Though there is no cure for narcolepsy, there are some treatments which can help reduce symptoms. Lifestyle changes such as regular short naps, a regular sleep schedule, and avoiding alcohol and caffeine can help reduce chronic fatigue, as can drug treatments such as modafinil (NINDS, 2014). Cataplexy can be controlled by drug therapies such as tricylcics, serotonin reuptake inhibitors, and gamma hydoxybutyrate (NINDS, 2014).
Your doctor can help you choose the best combination of therapies to control symptoms, but it remains difficult to retain normal levels of alertness and activities such as distance driving are not recommended for suffers even those undergoing treatment.
Periodic Limb Movements
Closely associated with restless leg syndrome (RLS), periodic limb movements can disrupt sleep through abrupt, rhythmic leg and foot movement. RLS is estimated to affect approximately 10% of the population, and 80% of those sufferers will also experience sleep difficulty as a result of periodic limb movements (NINDS, 2014b).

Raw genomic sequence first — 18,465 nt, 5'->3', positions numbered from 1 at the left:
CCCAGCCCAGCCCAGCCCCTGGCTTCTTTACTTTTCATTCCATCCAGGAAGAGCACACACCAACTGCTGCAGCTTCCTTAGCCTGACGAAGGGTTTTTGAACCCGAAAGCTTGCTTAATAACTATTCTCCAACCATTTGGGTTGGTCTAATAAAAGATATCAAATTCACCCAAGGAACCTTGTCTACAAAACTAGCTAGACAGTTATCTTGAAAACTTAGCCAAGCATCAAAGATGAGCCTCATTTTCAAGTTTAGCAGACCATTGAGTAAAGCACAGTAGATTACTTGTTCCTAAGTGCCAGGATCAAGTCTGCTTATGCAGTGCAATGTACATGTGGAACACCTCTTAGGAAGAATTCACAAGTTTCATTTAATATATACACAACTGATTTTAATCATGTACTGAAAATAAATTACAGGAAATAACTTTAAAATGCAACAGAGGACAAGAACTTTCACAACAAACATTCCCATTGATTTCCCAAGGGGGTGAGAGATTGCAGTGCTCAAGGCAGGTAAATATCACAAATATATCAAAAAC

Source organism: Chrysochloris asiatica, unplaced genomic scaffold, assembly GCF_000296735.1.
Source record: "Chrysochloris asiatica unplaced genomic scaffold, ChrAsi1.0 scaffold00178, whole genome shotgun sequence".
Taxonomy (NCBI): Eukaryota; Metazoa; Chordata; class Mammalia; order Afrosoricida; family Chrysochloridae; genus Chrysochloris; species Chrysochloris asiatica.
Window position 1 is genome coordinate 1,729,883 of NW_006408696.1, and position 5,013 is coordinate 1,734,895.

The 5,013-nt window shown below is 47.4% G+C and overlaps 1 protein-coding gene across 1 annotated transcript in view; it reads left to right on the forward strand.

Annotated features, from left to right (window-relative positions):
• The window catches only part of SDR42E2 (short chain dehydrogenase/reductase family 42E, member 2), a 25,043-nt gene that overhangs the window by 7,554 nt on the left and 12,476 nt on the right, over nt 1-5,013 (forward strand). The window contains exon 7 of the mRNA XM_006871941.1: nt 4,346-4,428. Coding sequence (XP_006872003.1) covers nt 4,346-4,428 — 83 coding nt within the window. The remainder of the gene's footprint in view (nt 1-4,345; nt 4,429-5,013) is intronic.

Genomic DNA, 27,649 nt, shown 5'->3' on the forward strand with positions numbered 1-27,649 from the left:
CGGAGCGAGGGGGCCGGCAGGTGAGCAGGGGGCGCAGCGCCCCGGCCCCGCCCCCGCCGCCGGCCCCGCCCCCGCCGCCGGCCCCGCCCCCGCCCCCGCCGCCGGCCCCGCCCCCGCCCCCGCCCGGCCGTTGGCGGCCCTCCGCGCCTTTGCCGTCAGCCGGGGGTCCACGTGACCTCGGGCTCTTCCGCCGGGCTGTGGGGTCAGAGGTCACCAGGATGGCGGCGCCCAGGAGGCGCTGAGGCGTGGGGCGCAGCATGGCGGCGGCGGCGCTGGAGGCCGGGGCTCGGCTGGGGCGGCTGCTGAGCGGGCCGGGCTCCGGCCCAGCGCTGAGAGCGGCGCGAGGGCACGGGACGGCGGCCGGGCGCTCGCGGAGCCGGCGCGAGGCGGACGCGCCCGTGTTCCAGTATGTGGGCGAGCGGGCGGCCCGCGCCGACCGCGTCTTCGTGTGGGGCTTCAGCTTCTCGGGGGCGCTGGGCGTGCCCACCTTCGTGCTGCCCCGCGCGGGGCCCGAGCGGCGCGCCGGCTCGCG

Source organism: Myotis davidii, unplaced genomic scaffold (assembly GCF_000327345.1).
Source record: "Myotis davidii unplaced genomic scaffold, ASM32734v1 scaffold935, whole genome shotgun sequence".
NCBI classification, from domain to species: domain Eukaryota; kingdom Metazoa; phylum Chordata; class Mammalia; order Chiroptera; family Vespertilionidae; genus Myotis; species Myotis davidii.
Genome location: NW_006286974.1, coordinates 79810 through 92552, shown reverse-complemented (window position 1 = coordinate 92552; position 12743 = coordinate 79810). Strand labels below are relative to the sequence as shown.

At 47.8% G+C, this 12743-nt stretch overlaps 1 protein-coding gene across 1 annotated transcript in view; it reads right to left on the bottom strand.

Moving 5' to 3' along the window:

Symptoms often include: - “Creepy” or “crawling” sensations in the legs and feet which are relieved by movement - Non-restful/restless sleep - Uncomfortable sensations during sleep - Increased activity - Cessation of symptoms in the early morning
With the help of your doctor, restless leg syndrome and periodic limb movements can be successfully managed in most cases with a combination of lifestyle changes and drug therapies. RLS is a life-long condition and there is no one best treatment but, through trials with various treatments, most sufferers can find relief (NINDS, 2014b).
An estimated 8% of the adult population suffers from sleep bruxism or tooth grinding (Lavigne et al., 2008). Bruxism negatively impacts your quality of sleep but can also lead to a range of dental complications. If your loved ones can hear grinding noises when you are sleeping, it may be time to visit a doctor or dentist to prevent further sleep disruption and tooth damage.
Bruxism sufferers typically report the following symptoms: - Jaw/facial muscle pain - Headaches - Restless sleep - Tooth enamel erosion - Tooth cracking or breaking - Grinding noises while sleeping.
There is no cure for bruxism but there are a range of possible treatments. Behavioural modification therapies and relaxation techniques can help reduce bruxism as can some drug therapies, but the most effective method for reducing tooth damage, facial pain, and sleep disruption is the use of a custom dental night guard. Custom dental guards protect the teeth and provide jaw cushioning without obstructing breathing or affecting comfort. If you think that bruxism is causing your sleep disturbances, it is important that you see your dental professional, not only to improve your sleep but also to prevent irreversible dental damage.
Stress/Arousal related Insomnia